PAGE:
So when they hit the Kia Forum in Inglewood, Calif., for four nights over the past two weekends (kicking off Jan. 5 and 6 and wrapping up this past Friday and Saturday), they might have been feeling especially nostalgic, considering their band formed right here in Los Angeles and they first played the venue 49 years ago, back in 1975. They also reopened the Forum as a concert space in 2014, playing the first six shows in the newly renovated arena.
“It’s good to be back here at the Forum,” Don Henley said. “We consider the Forum to be our home field. … They’ve improved the place a lot since then. Remember all those ugly yellow and orange seats?” he said with a laugh, recalling the slightly different color scheme when the Lakers played at the Forum before moving to Staples Center in 1999.
Throughout their 21-song set, the Eagles sprinkled in tributes to peers they’ve lost, including bandmates Glenn Frey and Randy Meisner. Of course, Frey died back in 2016, and his son Deacon Frey, now 31, has been filling in for his late dad (alongside Country Music Hall of Famer Vince Gill) in the band since their Classic West performance at Dodger Stadium in 2017. Founding member Meisner — who left the band after 1976’s Hotel California album — died this past summer, so this is the band’s first tour since.
“We’re going to dedicate this to the memory of Mr. Randy Meisner,” Henley said to introduce “Take It to the Limit,” which was the band’s only single to feature the bassist on lead vocals and peaked at No. 4 on the Billboard Hot 100 in 1976 and spent 23 weeks on the chart — their longest-charting hit on the tally. “Sing it with him,” Henley implored, as Gill took over on Meisner’s sky-high vocals.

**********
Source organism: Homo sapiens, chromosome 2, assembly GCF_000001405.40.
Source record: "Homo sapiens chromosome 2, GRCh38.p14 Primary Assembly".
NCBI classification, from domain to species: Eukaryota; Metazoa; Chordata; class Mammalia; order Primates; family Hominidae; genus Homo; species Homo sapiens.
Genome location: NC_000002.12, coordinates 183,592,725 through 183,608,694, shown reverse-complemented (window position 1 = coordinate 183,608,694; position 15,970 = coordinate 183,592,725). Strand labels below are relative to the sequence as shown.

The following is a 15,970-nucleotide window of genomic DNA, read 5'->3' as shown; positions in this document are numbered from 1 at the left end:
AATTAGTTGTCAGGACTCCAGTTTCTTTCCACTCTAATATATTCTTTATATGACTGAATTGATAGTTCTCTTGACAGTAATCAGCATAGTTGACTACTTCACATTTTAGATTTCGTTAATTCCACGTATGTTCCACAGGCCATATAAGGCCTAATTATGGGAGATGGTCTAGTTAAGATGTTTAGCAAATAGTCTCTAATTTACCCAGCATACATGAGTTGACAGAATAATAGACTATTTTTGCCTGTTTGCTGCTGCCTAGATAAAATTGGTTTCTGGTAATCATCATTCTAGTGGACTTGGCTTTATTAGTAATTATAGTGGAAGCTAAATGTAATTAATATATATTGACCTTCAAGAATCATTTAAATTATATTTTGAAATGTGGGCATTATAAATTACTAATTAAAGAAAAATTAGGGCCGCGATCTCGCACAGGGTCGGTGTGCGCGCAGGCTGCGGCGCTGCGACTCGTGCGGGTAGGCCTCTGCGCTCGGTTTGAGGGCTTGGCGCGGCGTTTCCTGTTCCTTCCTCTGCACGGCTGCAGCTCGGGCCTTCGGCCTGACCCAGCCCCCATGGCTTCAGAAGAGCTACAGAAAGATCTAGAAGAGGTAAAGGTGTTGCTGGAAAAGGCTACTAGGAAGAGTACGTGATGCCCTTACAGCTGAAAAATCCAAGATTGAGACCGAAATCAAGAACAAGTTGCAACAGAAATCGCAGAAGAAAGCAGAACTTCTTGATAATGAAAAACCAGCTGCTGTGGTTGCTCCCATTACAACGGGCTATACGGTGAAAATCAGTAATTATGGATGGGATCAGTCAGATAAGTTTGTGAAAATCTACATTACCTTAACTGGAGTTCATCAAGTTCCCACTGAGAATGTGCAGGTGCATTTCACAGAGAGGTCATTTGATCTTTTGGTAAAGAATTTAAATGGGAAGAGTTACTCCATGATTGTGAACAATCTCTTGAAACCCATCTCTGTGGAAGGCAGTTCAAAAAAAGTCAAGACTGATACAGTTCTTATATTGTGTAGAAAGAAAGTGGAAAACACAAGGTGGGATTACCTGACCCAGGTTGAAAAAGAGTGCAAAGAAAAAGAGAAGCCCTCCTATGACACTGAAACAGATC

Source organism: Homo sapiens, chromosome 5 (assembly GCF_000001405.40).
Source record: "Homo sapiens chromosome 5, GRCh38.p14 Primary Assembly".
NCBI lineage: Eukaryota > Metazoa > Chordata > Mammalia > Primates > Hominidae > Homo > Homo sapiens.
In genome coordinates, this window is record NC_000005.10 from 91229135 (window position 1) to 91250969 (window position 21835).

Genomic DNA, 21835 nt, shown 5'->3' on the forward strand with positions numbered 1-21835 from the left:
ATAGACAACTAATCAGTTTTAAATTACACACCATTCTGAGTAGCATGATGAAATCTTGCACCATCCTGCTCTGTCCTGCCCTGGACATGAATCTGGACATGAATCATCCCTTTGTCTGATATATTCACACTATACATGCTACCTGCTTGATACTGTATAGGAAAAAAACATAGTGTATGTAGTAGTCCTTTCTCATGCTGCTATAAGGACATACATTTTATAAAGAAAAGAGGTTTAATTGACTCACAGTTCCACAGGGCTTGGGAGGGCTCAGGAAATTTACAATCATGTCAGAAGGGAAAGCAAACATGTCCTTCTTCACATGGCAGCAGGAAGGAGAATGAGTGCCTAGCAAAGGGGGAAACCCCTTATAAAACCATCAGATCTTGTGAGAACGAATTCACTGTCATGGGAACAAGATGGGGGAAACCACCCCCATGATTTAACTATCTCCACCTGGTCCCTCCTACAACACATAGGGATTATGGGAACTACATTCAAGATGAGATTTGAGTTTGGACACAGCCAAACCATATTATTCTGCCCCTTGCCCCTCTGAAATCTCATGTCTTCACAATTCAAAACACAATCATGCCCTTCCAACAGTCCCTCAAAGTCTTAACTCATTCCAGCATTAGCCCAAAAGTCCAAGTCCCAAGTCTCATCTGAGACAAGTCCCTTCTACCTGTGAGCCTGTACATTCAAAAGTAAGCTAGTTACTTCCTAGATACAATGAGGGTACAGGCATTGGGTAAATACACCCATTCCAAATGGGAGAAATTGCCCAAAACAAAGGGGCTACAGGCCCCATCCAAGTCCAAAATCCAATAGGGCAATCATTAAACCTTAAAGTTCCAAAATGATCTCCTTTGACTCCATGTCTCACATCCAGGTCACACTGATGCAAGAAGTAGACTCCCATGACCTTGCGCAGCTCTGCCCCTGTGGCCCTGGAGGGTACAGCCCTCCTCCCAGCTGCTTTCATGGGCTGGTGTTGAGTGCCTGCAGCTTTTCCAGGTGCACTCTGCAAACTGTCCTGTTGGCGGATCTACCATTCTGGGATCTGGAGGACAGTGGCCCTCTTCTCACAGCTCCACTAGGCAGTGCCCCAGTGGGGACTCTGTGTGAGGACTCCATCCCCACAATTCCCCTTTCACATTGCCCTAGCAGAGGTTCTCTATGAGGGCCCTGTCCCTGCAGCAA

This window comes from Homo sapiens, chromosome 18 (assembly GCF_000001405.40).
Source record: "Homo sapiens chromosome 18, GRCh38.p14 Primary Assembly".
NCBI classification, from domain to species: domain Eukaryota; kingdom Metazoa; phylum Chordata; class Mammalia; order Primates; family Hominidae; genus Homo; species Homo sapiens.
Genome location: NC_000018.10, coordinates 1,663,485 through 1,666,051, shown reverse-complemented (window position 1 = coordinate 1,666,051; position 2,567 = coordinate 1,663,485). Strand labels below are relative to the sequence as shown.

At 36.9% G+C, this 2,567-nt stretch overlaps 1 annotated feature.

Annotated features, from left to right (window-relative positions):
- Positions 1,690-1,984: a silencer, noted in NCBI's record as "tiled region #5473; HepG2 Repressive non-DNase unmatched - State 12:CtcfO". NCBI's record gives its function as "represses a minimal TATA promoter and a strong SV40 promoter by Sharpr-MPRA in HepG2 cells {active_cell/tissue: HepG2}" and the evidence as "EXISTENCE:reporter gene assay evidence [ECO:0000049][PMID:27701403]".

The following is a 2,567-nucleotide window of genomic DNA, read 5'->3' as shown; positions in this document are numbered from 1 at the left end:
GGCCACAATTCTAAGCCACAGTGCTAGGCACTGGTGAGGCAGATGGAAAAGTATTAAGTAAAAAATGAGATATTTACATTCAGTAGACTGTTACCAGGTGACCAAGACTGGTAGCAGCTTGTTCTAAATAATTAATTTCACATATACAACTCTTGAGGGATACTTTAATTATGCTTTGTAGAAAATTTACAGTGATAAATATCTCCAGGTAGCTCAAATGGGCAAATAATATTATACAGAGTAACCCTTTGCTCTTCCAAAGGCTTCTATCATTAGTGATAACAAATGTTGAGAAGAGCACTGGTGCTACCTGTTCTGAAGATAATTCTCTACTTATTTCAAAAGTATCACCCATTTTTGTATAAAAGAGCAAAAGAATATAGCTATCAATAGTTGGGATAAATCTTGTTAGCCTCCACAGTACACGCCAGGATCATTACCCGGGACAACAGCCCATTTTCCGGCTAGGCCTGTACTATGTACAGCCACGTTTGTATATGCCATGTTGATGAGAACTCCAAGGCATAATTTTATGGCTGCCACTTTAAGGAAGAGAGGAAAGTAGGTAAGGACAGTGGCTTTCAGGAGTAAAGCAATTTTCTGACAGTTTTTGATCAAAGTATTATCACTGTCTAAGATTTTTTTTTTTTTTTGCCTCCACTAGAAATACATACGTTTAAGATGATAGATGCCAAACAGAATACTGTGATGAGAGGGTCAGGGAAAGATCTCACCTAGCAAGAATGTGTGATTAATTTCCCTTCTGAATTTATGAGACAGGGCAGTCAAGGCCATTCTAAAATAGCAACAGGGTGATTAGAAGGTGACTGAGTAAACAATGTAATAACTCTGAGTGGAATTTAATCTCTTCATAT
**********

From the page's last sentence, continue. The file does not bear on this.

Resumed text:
Frey tributes were sprinkled throughout the night — basically any time Deacon and Gill took the lead on his signature songs — and after the mellow “Peaceful Easy Feeling” wrapped up, Glenn’s picture appeared on the big screen.
One unexpected tribute came when Henley told the crowd, “I think we’re going to take a little trip up to the mid-’80s right now. And we’re going to dedicate this next song to the memory of our dear friend, Mr. Jimmy Buffett.” The intro led in to Henley’s 1984 solo smash “The Boys of Summer” — a perfect fit to remember the late “Margaritaville” singer, who died in September and was the eternal boy of summer.
Steely Dan served as the opening act, doing a robust 12-song set and remembering some friends of their own, with lead singer Donald Fagen making sure to shout out his band co-founder Walter Becker, who died in 2017.
The Long Goodbye Final Tour picks back up Tuesday at Acrisure Arena in Palm Springs, Calif., and wraps up March 16 at Charlotte, N.C.’s Spectrum Center.
Eagles’ Long Goodbye Final Tour setlist for Friday, Jan. 12:
Seven Bridges Road
Take It Easy
One of These Nights
Best of My Love
New Kid in Town
Peaceful Easy Feeling
In the City
I Can’t Tell You Why
Take It to the Limit
Life’s Been Good
The Boys of Summer
Life in the Fast Lane
Rocky Mountain Way
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